Petitioner also argues that he should have qualified under an exception to the Dixon rule because in ground one he was (and is) raising a facial challenge to the constitutional validity of California Evidence Code section 1108. (Reply Mem. at 11-12); see also Dixon, 41 Cal.2d at 762 (holding that a facial challenge to the constitutionality of legislation is a " recognized exception to the general rule requiring resort to appeal as a prerequisite to the remedy of habeas corpus."). Petitioner's contention fails for two reasons. First, the state courts, citing Dixon, determined that ground one " may not be raised in a petition for writ of habeas corpus, " and " it is not the province of a federal habeas court to reexamine state-court determinations on state-law questions." Estelle v. McGuire, 502 U.S. 62, 67-68, 112 S.Ct. 475, 116 L.Ed.2d 385 (1991). Second, Petitioner is wrong when he claims he is challenging the constitutional validity of California Evidence Code section 1108. Although he does make one perfunctory attempt in the Reply Memorandum to cast ground one as such a facial challenge (Reply Mem. at 45), his actual argument in ground one is that " California Evidence Code section 1108[, ] as used and approved by California courts in Petitioner's case, a sexual offense prosecution, is unconstitutional as applied, in that the state court allowed the [P]eople to introduce [allegedly irrelevant and prejudicial evidence]." (SAP at 6a (emphasis added).) The foregoing is not a facial challenge to the validity of section 1108, but is instead clearly a constitutional challenge to the admission of evidence in Petitioner's specific case . See Dixon, 41 Cal.2d at 761 (state habeas corpus may not substitute for an appeal " even though the alleged errors involving factual issues relate to an asserted denial of constitutional rights.").

Lastly, Petitioner's contention that California's post-conviction process is, in its entirety, constitutionally inadequate (Reply Mem. at 5-8, attached exhibit) is legally and factually frivolous, and fails to address the procedural default at issue here.

Petitioner has failed to meet his burden to demonstrate the inadequacy of the Dixon rule, and consequently, grounds one and two are procedurally barred. Coleman, 501 U.S. at 729-30; Bennett, 322 F.3d at 586.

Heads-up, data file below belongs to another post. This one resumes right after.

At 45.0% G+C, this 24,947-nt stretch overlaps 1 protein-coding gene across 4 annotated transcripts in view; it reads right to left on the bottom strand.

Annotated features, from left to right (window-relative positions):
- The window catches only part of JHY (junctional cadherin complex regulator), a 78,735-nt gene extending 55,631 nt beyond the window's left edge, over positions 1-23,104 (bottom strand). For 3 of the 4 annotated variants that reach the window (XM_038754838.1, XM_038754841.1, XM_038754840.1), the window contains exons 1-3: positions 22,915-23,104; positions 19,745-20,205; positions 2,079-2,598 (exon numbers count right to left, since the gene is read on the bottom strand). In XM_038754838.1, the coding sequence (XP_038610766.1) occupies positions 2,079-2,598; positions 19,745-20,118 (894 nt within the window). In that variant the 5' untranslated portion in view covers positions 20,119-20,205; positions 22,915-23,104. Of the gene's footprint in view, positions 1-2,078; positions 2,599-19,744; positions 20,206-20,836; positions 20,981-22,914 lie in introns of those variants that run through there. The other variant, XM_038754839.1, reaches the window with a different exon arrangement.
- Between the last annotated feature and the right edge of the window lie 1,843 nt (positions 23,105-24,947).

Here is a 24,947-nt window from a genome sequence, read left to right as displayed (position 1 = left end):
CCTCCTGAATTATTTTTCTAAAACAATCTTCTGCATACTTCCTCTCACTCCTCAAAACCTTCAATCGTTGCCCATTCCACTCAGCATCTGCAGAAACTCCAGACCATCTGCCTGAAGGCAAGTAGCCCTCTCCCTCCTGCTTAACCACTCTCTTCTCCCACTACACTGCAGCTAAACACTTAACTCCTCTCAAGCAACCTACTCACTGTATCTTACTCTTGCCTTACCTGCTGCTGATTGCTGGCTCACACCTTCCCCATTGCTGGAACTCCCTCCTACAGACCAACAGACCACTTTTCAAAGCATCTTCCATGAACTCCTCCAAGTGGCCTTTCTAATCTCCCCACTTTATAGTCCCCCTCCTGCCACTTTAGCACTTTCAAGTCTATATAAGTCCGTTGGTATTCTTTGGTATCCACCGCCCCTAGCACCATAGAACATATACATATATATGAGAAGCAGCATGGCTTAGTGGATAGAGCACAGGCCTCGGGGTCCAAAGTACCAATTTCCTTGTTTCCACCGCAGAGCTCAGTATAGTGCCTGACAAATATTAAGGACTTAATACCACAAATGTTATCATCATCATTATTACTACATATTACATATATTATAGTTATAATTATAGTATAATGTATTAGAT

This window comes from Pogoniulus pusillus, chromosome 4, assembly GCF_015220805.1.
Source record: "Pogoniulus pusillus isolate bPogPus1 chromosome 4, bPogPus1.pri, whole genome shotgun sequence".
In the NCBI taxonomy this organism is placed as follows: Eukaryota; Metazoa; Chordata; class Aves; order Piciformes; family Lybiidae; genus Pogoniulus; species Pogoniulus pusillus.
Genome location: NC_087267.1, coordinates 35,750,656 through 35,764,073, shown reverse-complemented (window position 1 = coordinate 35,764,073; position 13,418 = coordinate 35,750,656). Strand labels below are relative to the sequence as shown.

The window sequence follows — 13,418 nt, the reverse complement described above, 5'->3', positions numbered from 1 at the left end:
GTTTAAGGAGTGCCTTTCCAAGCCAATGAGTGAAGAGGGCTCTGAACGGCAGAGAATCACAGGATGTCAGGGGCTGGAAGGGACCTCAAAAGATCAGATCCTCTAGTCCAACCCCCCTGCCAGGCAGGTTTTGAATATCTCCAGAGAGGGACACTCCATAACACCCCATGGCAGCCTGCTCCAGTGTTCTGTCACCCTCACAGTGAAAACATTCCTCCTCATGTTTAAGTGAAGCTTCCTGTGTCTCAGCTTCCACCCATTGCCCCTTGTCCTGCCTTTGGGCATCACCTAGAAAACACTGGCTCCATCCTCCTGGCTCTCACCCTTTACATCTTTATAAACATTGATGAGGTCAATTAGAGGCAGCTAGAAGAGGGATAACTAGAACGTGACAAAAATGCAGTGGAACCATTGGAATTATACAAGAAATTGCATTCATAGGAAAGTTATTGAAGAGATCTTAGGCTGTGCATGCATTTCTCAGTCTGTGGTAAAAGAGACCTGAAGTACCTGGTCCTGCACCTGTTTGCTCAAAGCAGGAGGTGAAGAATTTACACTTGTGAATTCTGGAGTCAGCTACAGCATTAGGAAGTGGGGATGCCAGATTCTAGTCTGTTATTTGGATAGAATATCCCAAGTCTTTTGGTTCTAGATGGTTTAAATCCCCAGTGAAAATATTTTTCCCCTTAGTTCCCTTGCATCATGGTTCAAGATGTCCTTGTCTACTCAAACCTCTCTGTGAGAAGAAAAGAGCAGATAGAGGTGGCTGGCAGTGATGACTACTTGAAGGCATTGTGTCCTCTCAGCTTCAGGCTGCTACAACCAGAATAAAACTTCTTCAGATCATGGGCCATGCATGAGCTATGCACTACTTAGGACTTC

Moreover, as discussed in detail below, Petitioner would have been unable to meet his burden in any case because the Dixon rule is independent and adequate.

2.3.1 Independence

The Court expressly finds the Dixon rule is independent of federal law for the following reasons. Although the Ninth Circuit previously held it was not, Park v. California, 202 F.3d 1146, 1152-53 (9th Cir. 2000), the California Supreme Court subsequently held " that henceforth California courts would no longer determine whether an error alleged in a state petition constituted a federal constitutional violation." Bennett, 322 F.3d at 581; see also In re Robbins, 18 Cal.4th 770, 811-12, 77 Cal.Rptr.2d 153, 959 P.2d 311 (1998). Subsequently, in Bennett, the Ninth Circuit held, " we respect the California Supreme Court's sovereign right to interpret its state constitution independent of the federal law" and, as a result, found California's untimeliness rule to be independent. Bennett, 322 F.3d at 581-83. Assuming Robbins and Bennett apply equally to California's Dixon rule, a California court's invocation of the Dixon rule after Robbins was decided would also be an independent state ground. Id. at 582-83; see also Park, 202 F.3d at 1153 n.4 (declining to decide " whether Robbins establishes the independence of California's Dixon rule for the future, " but also noting, " The purpose of [ Robbins 's] approach was to establish the adequacy and independence of the State Supreme Court's future Dixon/Robbins rulings . . . .").

Further, following the Ninth Circuit's reasoning in Bennett, a number of district courts have concluded that the Dixon rule is independent of federal law. See Roberts v. Uribe, No. CV 11-2665 WQH (BLM), 2013 WL 950703, at *4 (S.D. Cal. Feb. 6, 2013) (citing cases in accord); Lee v. Mitchell, No. CV 01-10751 PA (PLA), 2012 WL 2194149, at *19 (C.D. Cal. June 11, 2012), order adopting, 2012 WL 2194471 (May 1, 2012); Cree v. Sisto, No. CV 08-487 AK, 2011 WL 66253, at *1 (E.D. Cal. Jan.7, 2011) (Kozinski, J, sitting by designation); Smith v. Crones, No. CV 07-2004 AK, 2010 WL 1660240, at *1 (E.D. Cal. Apr. 22, 2010) (Kozinski, J., Chief Judge) (" Robbins converted Dixon into an independent state ground"); Protsman v. Pliler, 318 F.Supp.2d 1004, 1008 (S.D. Cal. 2004).